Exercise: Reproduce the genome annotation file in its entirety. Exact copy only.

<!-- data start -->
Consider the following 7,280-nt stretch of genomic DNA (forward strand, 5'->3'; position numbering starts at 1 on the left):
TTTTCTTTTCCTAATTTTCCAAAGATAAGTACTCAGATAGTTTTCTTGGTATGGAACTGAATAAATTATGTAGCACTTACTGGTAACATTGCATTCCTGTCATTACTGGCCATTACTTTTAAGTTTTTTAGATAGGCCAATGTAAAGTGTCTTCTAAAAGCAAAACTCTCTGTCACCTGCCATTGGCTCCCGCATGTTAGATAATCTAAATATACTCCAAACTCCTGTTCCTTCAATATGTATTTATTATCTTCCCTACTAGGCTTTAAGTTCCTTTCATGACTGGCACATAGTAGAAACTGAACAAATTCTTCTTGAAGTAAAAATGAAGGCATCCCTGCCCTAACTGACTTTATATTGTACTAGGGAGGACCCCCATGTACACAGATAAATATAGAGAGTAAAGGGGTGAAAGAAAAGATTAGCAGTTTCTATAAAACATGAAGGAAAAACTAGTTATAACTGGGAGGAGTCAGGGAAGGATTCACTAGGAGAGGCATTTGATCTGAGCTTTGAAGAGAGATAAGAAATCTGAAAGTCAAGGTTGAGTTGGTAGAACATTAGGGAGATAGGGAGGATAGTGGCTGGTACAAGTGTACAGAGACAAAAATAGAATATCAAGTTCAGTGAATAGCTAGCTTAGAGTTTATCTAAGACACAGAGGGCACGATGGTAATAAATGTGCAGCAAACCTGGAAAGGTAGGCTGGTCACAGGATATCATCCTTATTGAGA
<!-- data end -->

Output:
Consider the following 7,280-nt stretch of genomic DNA (forward strand, 5'->3'; position numbering starts at 1 on the left):
TTTTCTTTTCCTAATTTTCCAAAGATAAGTACTCAGATAGTTTTCTTGGTATGGAACTGAATAAATTATGTAGCACTTACTGGTAACATTGCATTCCTGTCATTACTGGCCATTACTTTTAAGTTTTTTAGATAGGCCAATGTAAAGTGTCTTCTAAAAGCAAAACTCTCTGTCACCTGCCATTGGCTCCCGCATGTTAGATAATCTAAATATACTCCAAACTCCTGTTCCTTCAATATGTATTTATTATCTTCCCTACTAGGCTTTAAGTTCCTTTCATGACTGGCACATAGTAGAAACTGAACAAATTCTTCTTGAAGTAAAAATGAAGGCATCCCTGCCCTAACTGACTTTATATTGTACTAGGGAGGACCCCCATGTACACAGATAAATATAGAGAGTAAAGGGGTGAAAGAAAAGATTAGCAGTTTCTATAAAACATGAAGGAAAAACTAGTTATAACTGGGAGGAGTCAGGGAAGGATTCACTAGGAGAGGCATTTGATCTGAGCTTTGAAGAGAGATAAGAAATCTGAAAGTCAAGGTTGAGTTGGTAGAACATTAGGGAGATAGGGAGGATAGTGGCTGGTACAAGTGTACAGAGACAAAAATAGAATATCAAGTTCAGTGAATAGCTAGCTTAGAGTTTATCTAAGACACAGAGGGCACGATGGTAATAAATGTGCAGCAAACCTGGAAAGGTAGGCTGGTCACAGGATATCATCCTTATTGAGA